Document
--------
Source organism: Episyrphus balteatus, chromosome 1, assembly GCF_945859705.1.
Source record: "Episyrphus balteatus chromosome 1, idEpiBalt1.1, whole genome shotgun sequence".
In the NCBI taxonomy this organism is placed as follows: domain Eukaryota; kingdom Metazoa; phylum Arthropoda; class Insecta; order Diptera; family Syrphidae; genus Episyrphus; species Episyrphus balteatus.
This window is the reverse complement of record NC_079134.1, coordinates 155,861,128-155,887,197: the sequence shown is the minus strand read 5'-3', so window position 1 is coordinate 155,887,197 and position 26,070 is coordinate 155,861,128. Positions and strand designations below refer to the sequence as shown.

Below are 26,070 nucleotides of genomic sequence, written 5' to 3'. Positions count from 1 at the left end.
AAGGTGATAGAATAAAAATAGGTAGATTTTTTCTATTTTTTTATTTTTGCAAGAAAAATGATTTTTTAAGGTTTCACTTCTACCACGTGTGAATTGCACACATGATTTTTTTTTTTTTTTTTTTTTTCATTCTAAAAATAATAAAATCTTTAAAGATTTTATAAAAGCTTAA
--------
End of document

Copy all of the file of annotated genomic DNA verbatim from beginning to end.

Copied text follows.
Source organism: Episyrphus balteatus, chromosome 1, assembly GCF_945859705.1.
Source record: "Episyrphus balteatus chromosome 1, idEpiBalt1.1, whole genome shotgun sequence".
In the NCBI taxonomy this organism is placed as follows: domain Eukaryota; kingdom Metazoa; phylum Arthropoda; class Insecta; order Diptera; family Syrphidae; genus Episyrphus; species Episyrphus balteatus.
This window is the reverse complement of record NC_079134.1, coordinates 155,861,128-155,887,197: the sequence shown is the minus strand read 5'-3', so window position 1 is coordinate 155,887,197 and position 26,070 is coordinate 155,861,128. Positions and strand designations below refer to the sequence as shown.

Below are 26,070 nucleotides of genomic sequence, written 5' to 3'. Positions count from 1 at the left end.
AAGGTGATAGAATAAAAATAGGTAGATTTTTTCTATTTTTTTATTTTTGCAAGAAAAATGATTTTTTAAGGTTTCACTTCTACCACGTGTGAATTGCACACATGATTTTTTTTTTTTTTTTTTTTTTCATTCTAAAAATAATAAAATCTTTAAAGATTTTATAAAAGCTTAA